We maintain a web application for a client who demands that new features be added at a breakneck pace. We've done our best to keep up with their demands, and as a result the code base has grown exponentially. There are now so many modules, subsystems, controllers, class libraries, unit tests, APIs, etc. that it's starting to take more time to work through all of the complexity each time we add a new feature. We've also had to pull additional people in on the project to take over things like QA and staging, so the lead developers can focus on developing.

Unfortunately, the client is becoming angry that the cost for each new feature is going up. They seem to expect that we can add new features ad infinitum and the cost of each feature will remain linear.

I have repeatedly tried to explain to them that it doesn't work that way - that the code base expands in a fractal manner as all these features are added. I've explained that the best way to keep the cost down is to be judicious about which new features are really needed. But, they either don't understand, or they think I'm bullshitting them. They just sort of roll their eyes and get angry. They're all completely non-technical, and have no idea what does into writing software.

Is there a way that I can explain this using business language, that might help them understand better? Are there any visualizations out there, that illustrate the growth of a code base over time? Any other suggestions on dealing with this client?

  • Not sure, I would perhaps close it to new answers so people can still see the question and then click through to the other site. – Ben Thurley Sep 14 '13 at 23:09
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    I like to use construction analogies. If you want to add a 2nd story to a one story house, you're going to need to strengthen the existing walls. – Dan Pichelman Sep 15 '13 at 0:15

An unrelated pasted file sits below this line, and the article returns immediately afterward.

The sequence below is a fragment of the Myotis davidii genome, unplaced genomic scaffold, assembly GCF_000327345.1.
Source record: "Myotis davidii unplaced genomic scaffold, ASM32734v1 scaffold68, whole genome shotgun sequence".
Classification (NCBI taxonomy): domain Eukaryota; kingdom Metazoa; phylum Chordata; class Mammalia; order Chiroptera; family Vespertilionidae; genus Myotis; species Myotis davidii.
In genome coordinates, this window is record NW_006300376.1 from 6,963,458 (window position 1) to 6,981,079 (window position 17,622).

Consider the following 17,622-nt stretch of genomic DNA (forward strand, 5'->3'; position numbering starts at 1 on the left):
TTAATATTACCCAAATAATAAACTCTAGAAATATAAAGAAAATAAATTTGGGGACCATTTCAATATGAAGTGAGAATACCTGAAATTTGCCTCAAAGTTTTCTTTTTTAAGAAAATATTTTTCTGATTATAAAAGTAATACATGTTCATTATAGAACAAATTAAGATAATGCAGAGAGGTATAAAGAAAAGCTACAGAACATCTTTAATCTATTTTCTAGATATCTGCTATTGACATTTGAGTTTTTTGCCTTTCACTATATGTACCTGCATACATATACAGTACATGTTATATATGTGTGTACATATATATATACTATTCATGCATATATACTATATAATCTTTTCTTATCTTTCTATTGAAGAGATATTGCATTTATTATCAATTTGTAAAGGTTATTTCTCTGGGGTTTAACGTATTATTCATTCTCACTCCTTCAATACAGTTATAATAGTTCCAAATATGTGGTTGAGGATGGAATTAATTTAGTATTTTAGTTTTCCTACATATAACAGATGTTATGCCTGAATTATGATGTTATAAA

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    @DanPichelman or just adding a addon, you need to break down some walls, while construction is going on some parts of the house is unusable,... – ratchet freak Sep 15 '13 at 0:52
  • You're doomed. It is time to have the company lawyer review the terms of the contract, to see if there is a peaceful way out. That is, in software contracting, a "feature buffet" (where the payer can order anything without extra cost) will usually kill, or severely mime the business counterparty. – rwong Sep 15 '13 at 2:27

A few pieces of advice. First, use an analogy - pretend you were implementing this without computers, such as doing it by mail (not E-mail). As you add features, visualize the form customers fill out getting more and more complex. Think about the increased breadth of skills required by staff and the number of staff required to fulfill each function. Talk about the increases cost to manage the increased staff, such as management, training, HR, payroll and so on. Computers can do this faster but most other aspects still apply.